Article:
Eduardo De Filippo

Sog.: dalla commedia Le voci di dentro di Eduardo De Filippo. Scen.: Eduardo De Filippo, Suso Cecchi D’Amico. F.: Ajace Parolin. M.: Ruggero Mastroianni. Scgf.: Ivan Polidoro. Cost.: Enrico Job. Mus.: Nino Rota. Int.: Marcello Mastroianni (Alberto Saporito), Raquel Welch (Tania Mottini), Guido Alberti (Pasquale Cimmaruta), Leopoldo Trieste (Carlo Saporito), Rosalba Grottesi (Elvira Cimmaruta), Franco Parenti (commissario di polizia), Regina Bianchi (Rosa Amitrano), Tecla Scarano (zia Rosa Cimmaruta), Silvano Tranquilli (tenente Bertolucci), Eduardo De Filippo (zio Nicola). Prod.: Pietro Notarianni per Master Film. DCP. D.: 100’. Col.

T. it.: Italian title. T. int.: International title. T. alt.: Alternative title. Sog.: Story. Scen.: Screenplay. F.: Cinematography. M.: Editing. Scgf.: Set Design. Mus.: Music. Int.: Cast. Prod.: Production Company. L.: Length. D.: Running Time. f/s: Frames per second. Bn.: Black e White. Col.: Color. Da: Print source

Film Notes

One of Mastroianni’s most unusual and forgotten films. Immediately after the international successes of the De Sica-Ponti films with Loren, the actor returned to a Neapolitan setting, this time with an international star like Raquel Welch by his side. The director was the very symbol of Naples, Eduardo De Filippo, but commercially the operation (legendary production manager Pietro Notarianni’s first film as a fully-fledged producer on his own) was a disaster. Normally careful with cinematic adaptations of his work, Eduardo this time took great liberties with his play Le voci di dentro. He let film prevail, and the kind of cinema he chose as a model was the musically and visually excessive Sixties Italian pop cinema of Fellini, Mario Bava, Vittorio Caprioli, certain films by Alberto Lattuarda, and Elio Petri’s La decima vittima. Here an implausible Mastroianni plays a vaguely pop sculptor and painter. The film is enjoyable for its eccentricities, with Raquel Welch dubbed with a Piedmontese accent, Rota’s soundtrack mixing references from Funiculì Funiculà to La dolce vita, and Enrico Job and Gianni Polidori’s sets and costumes. However, the lack of realism, which nowadays may recall Fellini (half-way between and Giulietta degli spiriti), eventually becomes tiring and the ultimately claustrophobic final result rings like the paradoxical revenge of its theatrical origins over the musical and visual collage.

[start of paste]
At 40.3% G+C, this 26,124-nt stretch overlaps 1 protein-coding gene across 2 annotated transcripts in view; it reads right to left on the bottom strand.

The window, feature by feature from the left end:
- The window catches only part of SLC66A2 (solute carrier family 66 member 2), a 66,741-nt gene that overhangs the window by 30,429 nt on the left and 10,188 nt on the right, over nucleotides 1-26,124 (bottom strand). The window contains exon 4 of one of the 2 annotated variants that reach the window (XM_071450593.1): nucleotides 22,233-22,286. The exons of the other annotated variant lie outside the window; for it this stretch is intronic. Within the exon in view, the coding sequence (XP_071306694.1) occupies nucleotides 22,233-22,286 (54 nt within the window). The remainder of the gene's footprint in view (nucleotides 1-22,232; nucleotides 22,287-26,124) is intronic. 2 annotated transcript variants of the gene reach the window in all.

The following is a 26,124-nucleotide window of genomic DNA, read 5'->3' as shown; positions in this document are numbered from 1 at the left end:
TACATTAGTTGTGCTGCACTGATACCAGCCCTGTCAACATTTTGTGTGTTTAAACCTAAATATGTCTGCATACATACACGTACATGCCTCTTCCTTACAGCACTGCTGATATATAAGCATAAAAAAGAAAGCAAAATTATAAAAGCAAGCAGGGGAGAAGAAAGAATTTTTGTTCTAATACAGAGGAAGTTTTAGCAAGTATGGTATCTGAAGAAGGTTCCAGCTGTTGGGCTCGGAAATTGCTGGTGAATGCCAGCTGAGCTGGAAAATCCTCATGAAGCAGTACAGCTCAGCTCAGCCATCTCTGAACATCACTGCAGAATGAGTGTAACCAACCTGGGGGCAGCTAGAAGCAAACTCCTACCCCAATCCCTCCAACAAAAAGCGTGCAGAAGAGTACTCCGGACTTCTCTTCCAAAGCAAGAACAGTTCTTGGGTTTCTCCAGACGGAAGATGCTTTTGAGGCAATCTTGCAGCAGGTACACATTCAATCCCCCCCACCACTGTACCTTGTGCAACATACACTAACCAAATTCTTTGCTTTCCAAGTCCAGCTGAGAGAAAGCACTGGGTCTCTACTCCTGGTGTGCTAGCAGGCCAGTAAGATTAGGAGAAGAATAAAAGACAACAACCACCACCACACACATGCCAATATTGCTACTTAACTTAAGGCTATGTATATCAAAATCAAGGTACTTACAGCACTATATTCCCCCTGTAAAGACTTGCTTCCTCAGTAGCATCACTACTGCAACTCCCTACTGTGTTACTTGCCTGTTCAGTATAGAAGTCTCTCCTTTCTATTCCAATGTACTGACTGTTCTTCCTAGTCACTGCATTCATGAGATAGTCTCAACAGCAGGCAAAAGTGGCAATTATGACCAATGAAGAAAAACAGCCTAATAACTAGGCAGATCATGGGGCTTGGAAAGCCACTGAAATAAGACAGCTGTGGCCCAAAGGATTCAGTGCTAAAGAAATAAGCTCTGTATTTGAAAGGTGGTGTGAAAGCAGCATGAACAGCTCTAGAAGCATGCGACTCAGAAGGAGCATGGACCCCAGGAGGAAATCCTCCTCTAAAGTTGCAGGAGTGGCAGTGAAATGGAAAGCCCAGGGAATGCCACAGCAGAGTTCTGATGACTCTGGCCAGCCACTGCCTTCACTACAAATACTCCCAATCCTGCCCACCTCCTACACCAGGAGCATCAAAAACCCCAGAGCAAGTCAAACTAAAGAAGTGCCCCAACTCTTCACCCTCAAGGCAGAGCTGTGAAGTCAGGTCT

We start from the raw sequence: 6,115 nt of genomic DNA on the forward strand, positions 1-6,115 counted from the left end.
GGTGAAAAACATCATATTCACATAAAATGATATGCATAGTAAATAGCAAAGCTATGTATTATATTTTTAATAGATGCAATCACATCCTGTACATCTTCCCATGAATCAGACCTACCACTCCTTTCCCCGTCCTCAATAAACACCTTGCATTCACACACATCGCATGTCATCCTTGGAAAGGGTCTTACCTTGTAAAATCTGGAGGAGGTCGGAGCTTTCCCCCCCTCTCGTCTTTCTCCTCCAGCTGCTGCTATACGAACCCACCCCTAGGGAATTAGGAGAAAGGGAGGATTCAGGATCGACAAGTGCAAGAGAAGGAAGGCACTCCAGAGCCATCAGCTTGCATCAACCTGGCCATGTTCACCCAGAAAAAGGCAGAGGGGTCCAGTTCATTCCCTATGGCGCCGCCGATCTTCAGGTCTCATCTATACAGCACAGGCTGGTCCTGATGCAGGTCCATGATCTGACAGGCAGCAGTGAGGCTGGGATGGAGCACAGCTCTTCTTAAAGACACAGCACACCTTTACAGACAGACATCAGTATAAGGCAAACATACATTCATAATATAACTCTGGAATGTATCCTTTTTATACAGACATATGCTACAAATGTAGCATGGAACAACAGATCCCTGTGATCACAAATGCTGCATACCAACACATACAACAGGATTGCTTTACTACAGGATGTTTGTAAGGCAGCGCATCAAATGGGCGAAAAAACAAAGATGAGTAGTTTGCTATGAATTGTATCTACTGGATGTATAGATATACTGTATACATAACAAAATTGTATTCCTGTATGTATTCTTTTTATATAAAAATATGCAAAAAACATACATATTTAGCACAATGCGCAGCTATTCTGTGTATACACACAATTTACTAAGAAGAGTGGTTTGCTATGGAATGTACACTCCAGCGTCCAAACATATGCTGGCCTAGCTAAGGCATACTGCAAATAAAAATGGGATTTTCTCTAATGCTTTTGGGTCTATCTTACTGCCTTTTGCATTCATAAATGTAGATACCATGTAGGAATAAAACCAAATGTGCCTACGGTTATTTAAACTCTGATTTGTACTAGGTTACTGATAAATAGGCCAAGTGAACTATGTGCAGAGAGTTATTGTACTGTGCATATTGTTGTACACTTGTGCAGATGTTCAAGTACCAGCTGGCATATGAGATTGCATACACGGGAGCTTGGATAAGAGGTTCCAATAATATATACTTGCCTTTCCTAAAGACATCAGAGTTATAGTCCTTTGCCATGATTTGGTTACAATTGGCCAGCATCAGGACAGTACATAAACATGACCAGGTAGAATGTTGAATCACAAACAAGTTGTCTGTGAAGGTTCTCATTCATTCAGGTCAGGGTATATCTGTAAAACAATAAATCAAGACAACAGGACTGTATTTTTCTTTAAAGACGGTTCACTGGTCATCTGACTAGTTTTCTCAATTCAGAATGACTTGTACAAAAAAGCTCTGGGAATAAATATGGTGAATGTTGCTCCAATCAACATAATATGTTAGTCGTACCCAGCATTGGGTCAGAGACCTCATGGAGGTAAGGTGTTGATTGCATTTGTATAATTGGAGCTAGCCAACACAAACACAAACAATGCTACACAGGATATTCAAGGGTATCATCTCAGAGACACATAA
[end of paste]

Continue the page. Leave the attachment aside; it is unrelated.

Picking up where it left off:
Emiliano Morreale

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